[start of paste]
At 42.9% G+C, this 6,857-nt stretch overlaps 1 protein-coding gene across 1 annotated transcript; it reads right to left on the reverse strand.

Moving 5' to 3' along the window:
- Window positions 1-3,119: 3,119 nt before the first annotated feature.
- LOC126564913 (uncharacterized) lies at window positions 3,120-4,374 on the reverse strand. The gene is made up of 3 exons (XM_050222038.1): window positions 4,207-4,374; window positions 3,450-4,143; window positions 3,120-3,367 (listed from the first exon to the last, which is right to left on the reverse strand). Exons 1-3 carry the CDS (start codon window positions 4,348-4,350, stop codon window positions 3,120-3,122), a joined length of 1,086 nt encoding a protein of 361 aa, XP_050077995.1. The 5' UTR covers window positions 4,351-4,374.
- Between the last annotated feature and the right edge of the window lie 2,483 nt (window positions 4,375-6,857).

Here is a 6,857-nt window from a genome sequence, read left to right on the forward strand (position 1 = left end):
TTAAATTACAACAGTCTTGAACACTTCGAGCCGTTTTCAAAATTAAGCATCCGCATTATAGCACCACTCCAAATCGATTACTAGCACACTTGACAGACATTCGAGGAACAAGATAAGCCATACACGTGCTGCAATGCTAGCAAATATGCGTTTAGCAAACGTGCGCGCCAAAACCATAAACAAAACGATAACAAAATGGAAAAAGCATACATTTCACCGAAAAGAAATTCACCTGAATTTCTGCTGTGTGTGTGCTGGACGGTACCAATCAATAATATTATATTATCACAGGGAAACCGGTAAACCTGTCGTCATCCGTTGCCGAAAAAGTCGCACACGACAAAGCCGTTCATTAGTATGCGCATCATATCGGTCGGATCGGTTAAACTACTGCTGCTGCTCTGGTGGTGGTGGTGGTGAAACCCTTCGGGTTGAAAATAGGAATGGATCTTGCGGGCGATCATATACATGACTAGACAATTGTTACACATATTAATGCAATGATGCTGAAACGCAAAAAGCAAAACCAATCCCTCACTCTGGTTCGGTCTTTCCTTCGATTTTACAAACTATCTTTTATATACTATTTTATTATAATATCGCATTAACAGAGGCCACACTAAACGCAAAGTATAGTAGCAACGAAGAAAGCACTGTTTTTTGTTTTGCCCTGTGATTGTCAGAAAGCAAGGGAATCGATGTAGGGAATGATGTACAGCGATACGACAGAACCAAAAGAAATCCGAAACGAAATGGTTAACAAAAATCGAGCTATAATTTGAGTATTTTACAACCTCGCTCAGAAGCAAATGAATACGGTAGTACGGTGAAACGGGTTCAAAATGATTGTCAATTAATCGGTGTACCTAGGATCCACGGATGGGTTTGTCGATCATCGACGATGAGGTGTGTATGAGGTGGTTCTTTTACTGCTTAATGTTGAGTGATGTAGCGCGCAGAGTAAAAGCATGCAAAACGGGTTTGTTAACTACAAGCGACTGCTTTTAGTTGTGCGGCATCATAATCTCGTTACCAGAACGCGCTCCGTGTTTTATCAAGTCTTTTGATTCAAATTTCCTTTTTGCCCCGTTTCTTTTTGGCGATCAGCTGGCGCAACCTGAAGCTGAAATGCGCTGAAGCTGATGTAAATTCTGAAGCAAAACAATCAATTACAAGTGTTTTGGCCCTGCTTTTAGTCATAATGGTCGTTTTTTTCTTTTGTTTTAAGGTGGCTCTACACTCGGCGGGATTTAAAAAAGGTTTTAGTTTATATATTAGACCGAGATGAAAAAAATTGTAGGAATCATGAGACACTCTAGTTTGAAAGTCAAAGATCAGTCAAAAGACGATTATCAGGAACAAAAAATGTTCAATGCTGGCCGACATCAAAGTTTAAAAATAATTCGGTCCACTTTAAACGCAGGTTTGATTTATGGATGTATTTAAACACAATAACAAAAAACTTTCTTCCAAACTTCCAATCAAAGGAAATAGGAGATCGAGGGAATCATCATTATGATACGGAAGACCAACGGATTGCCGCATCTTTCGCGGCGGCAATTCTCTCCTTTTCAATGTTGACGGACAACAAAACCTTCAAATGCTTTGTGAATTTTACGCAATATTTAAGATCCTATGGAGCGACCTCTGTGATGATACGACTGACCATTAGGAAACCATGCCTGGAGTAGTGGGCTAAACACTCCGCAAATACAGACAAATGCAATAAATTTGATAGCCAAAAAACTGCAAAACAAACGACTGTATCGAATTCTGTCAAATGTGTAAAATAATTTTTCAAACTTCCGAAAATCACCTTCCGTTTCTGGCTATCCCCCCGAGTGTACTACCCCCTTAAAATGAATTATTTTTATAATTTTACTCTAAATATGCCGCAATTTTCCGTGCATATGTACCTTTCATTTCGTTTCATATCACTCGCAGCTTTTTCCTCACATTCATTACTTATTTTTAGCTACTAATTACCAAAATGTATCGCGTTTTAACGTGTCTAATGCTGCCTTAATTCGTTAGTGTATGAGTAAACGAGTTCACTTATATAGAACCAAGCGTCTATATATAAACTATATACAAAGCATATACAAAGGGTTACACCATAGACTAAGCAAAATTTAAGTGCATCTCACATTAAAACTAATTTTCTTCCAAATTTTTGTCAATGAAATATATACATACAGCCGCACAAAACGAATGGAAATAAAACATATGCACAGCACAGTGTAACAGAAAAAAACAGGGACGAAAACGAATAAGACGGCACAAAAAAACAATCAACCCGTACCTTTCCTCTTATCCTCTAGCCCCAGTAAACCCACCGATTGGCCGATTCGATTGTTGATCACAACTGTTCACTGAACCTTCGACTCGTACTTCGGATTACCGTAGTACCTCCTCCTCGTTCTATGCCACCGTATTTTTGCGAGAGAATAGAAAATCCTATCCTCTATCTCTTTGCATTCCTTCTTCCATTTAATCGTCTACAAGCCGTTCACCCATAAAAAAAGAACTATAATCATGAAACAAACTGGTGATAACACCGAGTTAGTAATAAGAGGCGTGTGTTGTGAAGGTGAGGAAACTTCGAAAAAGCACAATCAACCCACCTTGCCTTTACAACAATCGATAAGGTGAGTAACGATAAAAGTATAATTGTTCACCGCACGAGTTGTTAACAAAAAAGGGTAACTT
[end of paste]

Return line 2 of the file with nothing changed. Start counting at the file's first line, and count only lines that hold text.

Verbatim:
Moving 5' to 3' along the window: